Target went from great to bad to ugly, but the worst may be over

(CNN) — Target just demonstrated how quickly things can change in the world of retail, posting a terrible quarter after nearly two years of soaring profits and record revenue growth. However, the big retailer promises that things will turn in the other direction just as quickly.

Target was widely seen as one of the winners of the pandemic, winning new customers as shoppers who didn’t want to go to physical stores were drawn to its growing curbside pickup and delivery.

But after a disappointing fiscal first quarter when profit fell 40%, Target just had an even worse second quarter. Earnings fell 90% compared to the previous year.

Tired of inflation, shoppers have opted to purchase essentials like groceries and gasoline over “non-essential” general merchandise that is critical to Target’s sales and profits. It was a stark contrast to larger rival Walmart, which posted only a small drop in profit for the quarter.

Despite this, many analysts believe that Target is still in a good position for the future, that it is not in danger of joining some of the other winners of the pandemic that are now suffering, such as online retailer Wayfair. On Friday it announced that it had to cut 5% of staff due to expanding too quickly during good times.

Target’s profit slump stemmed from the deep discounts it had to offer on much of its general merchandise, including clothing, electronics and housewares. The impact on earnings from such a deep discount was unavoidable. Still, company executives insist it was the right choice.

“Consider the alternative: We could have held on to excess inventory and tried to manage it slowly, over several quarters or even years. While that might have reduced the short-term financial impact, it would have slowed our business over time,” explained CEO Brian Cornell to investors. “The vast majority of the financial impact of these inventory actions is now behind us.” He predicts a significant improvement in operating margin rates in the fall season.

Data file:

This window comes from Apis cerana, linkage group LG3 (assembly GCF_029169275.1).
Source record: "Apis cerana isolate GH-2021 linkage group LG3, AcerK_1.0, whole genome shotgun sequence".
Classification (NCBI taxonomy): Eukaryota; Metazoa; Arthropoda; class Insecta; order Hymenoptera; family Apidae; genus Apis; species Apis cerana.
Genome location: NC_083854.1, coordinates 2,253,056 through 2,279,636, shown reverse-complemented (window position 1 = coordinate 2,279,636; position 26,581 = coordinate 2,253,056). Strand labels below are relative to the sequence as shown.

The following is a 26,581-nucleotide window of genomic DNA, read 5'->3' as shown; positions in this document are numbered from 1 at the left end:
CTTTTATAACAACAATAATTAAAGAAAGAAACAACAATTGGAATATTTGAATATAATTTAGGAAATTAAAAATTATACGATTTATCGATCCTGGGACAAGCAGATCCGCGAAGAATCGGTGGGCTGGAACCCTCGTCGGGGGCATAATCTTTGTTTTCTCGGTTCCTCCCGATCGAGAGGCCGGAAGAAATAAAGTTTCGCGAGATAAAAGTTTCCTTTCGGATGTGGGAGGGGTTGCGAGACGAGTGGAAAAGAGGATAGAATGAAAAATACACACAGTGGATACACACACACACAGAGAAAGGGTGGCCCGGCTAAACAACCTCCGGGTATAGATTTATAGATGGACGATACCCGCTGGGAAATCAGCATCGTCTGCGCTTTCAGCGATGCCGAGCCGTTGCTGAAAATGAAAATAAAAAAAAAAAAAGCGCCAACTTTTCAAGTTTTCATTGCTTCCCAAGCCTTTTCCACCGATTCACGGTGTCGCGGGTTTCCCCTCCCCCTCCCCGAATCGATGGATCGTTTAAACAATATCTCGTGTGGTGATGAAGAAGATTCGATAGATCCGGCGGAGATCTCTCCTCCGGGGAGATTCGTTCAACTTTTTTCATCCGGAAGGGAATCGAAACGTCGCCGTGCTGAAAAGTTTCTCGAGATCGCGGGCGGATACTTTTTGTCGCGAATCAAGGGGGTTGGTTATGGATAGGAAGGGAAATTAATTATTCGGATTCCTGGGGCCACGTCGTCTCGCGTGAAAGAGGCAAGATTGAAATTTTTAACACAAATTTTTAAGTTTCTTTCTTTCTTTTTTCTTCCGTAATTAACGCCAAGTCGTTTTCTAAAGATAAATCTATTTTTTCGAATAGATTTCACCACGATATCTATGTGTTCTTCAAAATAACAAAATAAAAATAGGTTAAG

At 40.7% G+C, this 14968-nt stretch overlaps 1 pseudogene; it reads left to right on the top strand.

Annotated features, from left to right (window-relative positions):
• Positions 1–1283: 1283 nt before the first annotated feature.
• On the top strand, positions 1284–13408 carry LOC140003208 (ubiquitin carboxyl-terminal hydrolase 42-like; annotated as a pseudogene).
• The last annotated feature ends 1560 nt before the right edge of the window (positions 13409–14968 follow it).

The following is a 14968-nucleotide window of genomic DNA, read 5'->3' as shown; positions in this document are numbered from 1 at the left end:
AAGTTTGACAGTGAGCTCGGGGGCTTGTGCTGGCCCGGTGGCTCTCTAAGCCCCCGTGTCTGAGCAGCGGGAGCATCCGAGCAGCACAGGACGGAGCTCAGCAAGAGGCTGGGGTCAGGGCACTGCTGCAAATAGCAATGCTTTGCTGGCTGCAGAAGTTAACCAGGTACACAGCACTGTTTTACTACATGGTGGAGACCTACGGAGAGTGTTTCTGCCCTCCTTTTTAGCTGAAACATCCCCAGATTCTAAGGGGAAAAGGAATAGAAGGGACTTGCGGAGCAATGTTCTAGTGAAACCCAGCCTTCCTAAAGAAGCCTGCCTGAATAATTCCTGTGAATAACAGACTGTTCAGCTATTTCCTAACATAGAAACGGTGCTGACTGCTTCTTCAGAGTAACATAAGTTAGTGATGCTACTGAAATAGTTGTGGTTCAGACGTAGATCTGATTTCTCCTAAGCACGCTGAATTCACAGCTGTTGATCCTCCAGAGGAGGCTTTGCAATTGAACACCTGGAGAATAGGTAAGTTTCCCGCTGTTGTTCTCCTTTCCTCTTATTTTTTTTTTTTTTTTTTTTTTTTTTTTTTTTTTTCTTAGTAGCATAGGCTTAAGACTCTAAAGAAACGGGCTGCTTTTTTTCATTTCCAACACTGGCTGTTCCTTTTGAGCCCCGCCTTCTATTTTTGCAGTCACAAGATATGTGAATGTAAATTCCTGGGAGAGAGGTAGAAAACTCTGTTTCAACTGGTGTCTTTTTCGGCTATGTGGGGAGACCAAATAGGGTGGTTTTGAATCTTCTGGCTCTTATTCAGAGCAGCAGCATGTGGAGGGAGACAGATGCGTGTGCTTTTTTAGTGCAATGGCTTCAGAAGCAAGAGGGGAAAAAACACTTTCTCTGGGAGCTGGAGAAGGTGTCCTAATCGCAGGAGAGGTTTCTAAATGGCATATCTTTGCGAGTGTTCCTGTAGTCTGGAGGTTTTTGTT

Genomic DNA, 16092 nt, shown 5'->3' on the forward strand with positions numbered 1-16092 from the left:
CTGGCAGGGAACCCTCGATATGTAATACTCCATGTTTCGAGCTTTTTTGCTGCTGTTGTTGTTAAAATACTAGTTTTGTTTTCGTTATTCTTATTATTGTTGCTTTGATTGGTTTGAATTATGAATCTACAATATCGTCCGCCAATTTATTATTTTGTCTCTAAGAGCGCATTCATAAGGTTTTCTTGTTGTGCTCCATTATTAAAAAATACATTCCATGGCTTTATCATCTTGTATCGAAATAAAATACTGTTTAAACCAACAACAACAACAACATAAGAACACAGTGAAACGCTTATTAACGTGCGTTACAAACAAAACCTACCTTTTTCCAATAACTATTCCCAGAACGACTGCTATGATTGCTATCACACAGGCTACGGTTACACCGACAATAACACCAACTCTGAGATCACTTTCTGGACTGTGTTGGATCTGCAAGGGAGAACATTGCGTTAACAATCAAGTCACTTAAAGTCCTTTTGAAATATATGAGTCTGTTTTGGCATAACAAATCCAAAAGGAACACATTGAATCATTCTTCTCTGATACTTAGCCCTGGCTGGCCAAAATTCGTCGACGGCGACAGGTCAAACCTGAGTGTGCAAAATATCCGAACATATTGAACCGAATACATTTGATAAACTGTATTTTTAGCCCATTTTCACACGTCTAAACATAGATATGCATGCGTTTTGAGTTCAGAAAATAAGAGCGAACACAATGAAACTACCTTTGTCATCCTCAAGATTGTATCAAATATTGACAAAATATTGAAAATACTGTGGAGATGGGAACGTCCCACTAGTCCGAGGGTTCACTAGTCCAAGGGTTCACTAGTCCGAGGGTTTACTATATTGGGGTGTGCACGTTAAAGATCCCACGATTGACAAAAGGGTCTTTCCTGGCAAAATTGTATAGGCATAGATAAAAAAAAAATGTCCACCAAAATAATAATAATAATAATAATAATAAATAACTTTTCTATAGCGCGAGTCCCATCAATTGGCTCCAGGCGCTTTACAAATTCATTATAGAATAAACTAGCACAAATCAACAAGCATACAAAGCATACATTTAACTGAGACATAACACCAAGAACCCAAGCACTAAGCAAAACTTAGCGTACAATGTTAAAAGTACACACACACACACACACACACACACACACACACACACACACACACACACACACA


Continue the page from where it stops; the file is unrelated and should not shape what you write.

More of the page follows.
Inflation changes priorities in the US. 0:56

Many analysts agree that Target did the right thing by taking the hit. Several say the sudden change in consumer buying habits was not the fault of a miscalculation on the part of management.

“For all of last year, the supply chain was very, very tight. Stores were out of stock on many items. They were ordering at a level of demand that was very reasonable,” said Bobby Griffin, retail analyst at Raymond James. “So there was a very rapid change in consumer behavior.”

Discretionary purchases by consumers have shifted away from goods to things like travel, Griffin said.

Other experts say Target management wasn’t entirely innocent of being caught with too much incorrect inventory.

“My feeling is that this [problema en Target] was 70% due to consumer behavior and 30% due to inventory-related miscalculation,” said Eric Schiffer, chief investment officer at Los Angeles-based private equity firm The Patriarch Organization.

There is some hope for all retailers that they can benefit from the large and steady decline in gas prices over the last two months.

The national average price of gasoline is down $1.11, or 22%, to $3.91 since hitting a record high of $5.02 on June 14. It’s gone down every day since then. That should save households $100 per month on average. And wholesale gasoline futures point to even lower gas prices in the coming weeks and months.

Target was always going to have more trouble with a sudden shift in consumer spending than Walmart, which gets more than half of its grocery sales while Target is closer to 20%, said Owen Chen, a retail analyst at Cowen. . Walmart also had to offer sales on its non-essential general merchandise in the quarter.

And Walmart has always competed more on low prices, an advantage at a time when even middle- and upper-income shoppers are worried about rising prices. Walmart executives reported seeing more business from those high-income households in the most recent quarter, a statement that encouraged their investors.

Inflation in the US, the highest in 40 years 2:15

For Chen, though, the numbers indicate they didn’t get those higher-income shoppers from traditional Target customers.

“I think the traffic figures [de la tienda] Target shows show it did a good job keeping customers,” he said. The number of customers who made purchases at Target increased 2.7% from a year ago in the quarter just ended. And that’s an increase of more 20% from the same period in 2019, before the pandemic.

Target’s shares have underperformed some of its rivals, falling 28% so far this year, compared to a drop of just 5% in Walmart. Schiffer said he wouldn’t be surprised if Target’s shares continue to slide, as he believes they are up to 30% overvalued. However, he doesn’t think that means Target is poorly positioned for the future.

“I would stay the course,” he said. “The pace of growth during the pandemic was never going to be sustainable. They will continue to grow, but not as fast.”

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